Dexter Morgan had killed his sister Debra, a kind of mercy, and then sunk her in the sea like most of his victims. He had ridden his boat into the mother of all storms and was mouse dead, that was safer for the spectator than the amen in church. Then you saw him alive in the last pictures of the last episode, far away from the brightly colored, blue-skinned Miami, bearded among woodcutters – somewhere where tall trees scratch the low-hanging cloud bellies. The open end was found – frankly – inconclusive.
Actor Michael C. Hall had played Dexter, the serial killer of serial killers, in an extraordinarily formidable manner well beyond the end of the screenwriting excellence of this series. His dark eyes attracted the boyish, insecure smile, plus the constant inner monologues of a monster who did good in a messed up way with its misdeeds and was always in a panic that its true nature could be revealed in the next moment. Jennifer Carpenter was congenial as his foster sister Deb, who wore her heart and all sorts of dirty sayings on her tongue. Dexter and Deb kept you on screen to the very last – when in season eight there was hardly anything left of one of the best thriller series in TV history beyond the two characters.
Clyde Phillips, showrunner of the first four glorious seasons, had a different ending, one with Dexter on death row. Phillips is now back to try his luck again for Showtime (in Germany on Sky). Dexter and the timber industry, that was probably just an interlude, as we learn in the spin-off “Dexter: New Blood”. We meet him again eight years later in the fictional town of Iron Lake somewhere in upstate New York. He is a salesman in an arms and fishing rod store and people have taken him all into their hearts, the local police chief Angela Bishop (Julia Jones) even a little deeper than the others.
The change from happy country bumpkin to killer happens suddenly
Dexter Morgan is now called Jim Lindsay (a little bow to Jeff Lindsay, the author of the book). He has sunk the “dark passenger” into himself, lives in a nice hut outside the gates of Iron Lake, keeps goats, chickens, a pig there – obviously a happy country man. It’s just before Christmas when an arrogant guy named Matt Caldwell (Steve M. Robertson) walks into the store to buy a $ 9,000 rifle.
Unfortunately, Jim learns of an accident that resulted in five deaths from the gun fanatic and for which he was never held responsible. The next look already indicates to us: Dexter has switched from deep sleep to wide awake mode, as fast as the dragon Smaug in Mount Erebor from the mere presence of the hobbit Bilbo. The vigilante who avenges the injustice and redeems unpunished injustice smelled blood.
Then crazy Matt kills a white stag in the Indian reservation, just at the moment when Jim approached the Prince of the Forest (to soft piano music) at arm’s length. The rifleman breaks out of the thicket with hoots. White deer, we now know, represent the arrival of death in some cultures. Well, and then death is already standing in front of Matt in the snow, only he thinks he’s a washcloth. “Tonight’s the night,” says Dexter of the first new blood he sheds. The series began in 2006 with the same words. And we were always somehow on Dexter’s side when he neatly lined everything with foil to avoid traces. And it is again this time.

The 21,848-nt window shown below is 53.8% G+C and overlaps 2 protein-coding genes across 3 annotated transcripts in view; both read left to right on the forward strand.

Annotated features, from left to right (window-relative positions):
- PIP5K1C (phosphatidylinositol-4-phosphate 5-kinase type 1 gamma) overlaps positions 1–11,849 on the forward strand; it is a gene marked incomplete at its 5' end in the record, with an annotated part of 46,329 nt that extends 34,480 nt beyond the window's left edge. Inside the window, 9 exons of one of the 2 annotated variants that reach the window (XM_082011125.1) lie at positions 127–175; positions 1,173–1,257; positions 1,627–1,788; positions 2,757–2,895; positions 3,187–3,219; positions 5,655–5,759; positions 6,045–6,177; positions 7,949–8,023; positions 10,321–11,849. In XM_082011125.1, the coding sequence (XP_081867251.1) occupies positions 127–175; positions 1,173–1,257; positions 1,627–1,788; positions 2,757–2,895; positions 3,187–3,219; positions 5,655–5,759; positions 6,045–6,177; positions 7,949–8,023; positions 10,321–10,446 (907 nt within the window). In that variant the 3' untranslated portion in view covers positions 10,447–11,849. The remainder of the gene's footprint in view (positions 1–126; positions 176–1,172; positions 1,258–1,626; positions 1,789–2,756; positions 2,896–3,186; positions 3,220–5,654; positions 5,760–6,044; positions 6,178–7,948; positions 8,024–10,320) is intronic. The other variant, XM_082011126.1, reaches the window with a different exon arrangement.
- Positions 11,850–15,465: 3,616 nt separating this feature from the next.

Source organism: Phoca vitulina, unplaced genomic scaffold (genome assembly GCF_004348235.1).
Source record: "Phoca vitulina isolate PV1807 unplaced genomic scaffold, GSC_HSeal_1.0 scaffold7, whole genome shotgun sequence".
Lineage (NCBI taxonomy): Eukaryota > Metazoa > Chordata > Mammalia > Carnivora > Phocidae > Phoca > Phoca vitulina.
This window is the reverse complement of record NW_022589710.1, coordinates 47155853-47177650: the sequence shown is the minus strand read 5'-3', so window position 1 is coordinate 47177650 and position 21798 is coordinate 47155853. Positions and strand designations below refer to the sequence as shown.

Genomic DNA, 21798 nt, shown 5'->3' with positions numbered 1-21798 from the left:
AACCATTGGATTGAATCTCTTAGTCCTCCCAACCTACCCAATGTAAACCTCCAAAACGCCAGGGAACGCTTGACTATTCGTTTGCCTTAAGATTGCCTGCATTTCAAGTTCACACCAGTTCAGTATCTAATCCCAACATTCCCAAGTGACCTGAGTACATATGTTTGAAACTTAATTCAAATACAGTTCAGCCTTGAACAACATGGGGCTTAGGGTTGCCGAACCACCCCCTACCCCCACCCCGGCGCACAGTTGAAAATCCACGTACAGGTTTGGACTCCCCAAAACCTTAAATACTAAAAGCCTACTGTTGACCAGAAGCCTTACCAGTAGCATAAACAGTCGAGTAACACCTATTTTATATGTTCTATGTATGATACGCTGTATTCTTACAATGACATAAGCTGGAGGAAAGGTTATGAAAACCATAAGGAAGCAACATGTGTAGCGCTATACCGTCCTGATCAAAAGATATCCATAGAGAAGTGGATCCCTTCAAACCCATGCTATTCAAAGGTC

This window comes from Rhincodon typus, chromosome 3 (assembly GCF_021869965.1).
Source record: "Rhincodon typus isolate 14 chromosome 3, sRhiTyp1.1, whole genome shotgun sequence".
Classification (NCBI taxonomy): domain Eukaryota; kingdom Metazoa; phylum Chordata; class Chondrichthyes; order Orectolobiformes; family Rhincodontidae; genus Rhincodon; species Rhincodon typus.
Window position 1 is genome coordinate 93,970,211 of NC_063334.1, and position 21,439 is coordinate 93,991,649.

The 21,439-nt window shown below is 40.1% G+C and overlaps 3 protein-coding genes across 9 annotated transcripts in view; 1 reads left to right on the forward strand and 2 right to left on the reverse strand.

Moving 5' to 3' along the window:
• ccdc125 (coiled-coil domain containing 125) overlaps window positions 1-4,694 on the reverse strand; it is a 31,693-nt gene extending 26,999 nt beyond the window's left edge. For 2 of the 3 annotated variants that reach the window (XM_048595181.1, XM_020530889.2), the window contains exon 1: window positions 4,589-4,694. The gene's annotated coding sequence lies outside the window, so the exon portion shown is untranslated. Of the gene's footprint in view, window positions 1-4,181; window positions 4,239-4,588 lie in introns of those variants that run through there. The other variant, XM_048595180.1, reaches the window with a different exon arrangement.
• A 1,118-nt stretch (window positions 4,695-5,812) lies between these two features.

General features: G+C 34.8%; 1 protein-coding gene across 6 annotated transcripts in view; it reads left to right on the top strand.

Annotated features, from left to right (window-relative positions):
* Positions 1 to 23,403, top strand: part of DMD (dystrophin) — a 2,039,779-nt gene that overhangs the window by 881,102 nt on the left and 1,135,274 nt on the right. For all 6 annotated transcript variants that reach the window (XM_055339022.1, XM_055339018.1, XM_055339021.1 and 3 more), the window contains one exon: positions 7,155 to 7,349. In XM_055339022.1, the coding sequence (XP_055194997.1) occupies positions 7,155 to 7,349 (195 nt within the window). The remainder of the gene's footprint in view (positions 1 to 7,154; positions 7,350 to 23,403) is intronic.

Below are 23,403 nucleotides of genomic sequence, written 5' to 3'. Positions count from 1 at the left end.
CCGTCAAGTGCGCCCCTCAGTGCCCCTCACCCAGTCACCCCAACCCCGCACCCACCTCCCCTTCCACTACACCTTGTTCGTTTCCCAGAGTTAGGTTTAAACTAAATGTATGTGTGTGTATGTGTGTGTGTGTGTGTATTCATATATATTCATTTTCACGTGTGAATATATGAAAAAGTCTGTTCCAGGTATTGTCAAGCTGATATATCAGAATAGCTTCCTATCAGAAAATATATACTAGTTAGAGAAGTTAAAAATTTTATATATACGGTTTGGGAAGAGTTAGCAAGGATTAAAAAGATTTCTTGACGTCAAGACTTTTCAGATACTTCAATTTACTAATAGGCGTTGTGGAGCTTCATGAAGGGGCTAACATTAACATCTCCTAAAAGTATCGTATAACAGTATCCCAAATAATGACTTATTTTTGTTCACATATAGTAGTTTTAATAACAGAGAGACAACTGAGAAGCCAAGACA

The past reports to Dexter
Otherwise the past disturbs Dexter’s new, idyllic life. His son Harrison (Jack Alcott) finds him. Dexter last saw him as a toddler and was worried even then that the boy might have inherited his instinct. Now he decides to be a good father, Harrison, in whom there is actually quite a bit of badness, even if Debra, the somewhat shrill voice of reason, yells into his conscience: “What the hell are you doing?”
Debra who is dead? Correct, it is their spirit that appears again and again for admonition and warning – and once also for the purpose of a bloody quote from the “Fargo” film by the Coen brothers. Without Jennifer Carpenter, Dexter wouldn’t be Dexter. As morality personified, it takes the place of Dexter’s foster father Harry Morgan, the policeman who once directed his filius’ lust for murder in the direction of a vigilante: Mordio only for those who deserve it. And – first rule: “Don’t get caught.”
Katz und Maus forever – the “Trinity-Killer” strikes again
Well, last but not least, there’s this psychopath. John Lithgow is again the “Trinity-Killer”. He was probably the most exquisite opponent of our antihero and is the unresolved account that has yet to be settled.
This all rounds out into a pretty gripping drama and thriller (equipped with pop classics like Del Shannon’s “Runaway” and Leonard Cohen’s “Avalanche”), and becomes the most coherent “Dexter” season since the fourth, in which the “Trinity Killer” came on the scene. The extra round granted gives “Dexter” the well-deserved end-well-everything-well and the fans of the series the best possible Christmas present. It’s a shame that the radical instinct for destruction with which the showrunners David Benioff and DB Weiss wrecked their series “Game of Thrones” also in season eight does not allow a similar trick.
„Dexter: New Blood“, ten episodes, by Clyde Phillips, with Michael C. Hall, Jack Alcott, Julia Jones, Jennifer Carpenter (from November 22nd on Sky)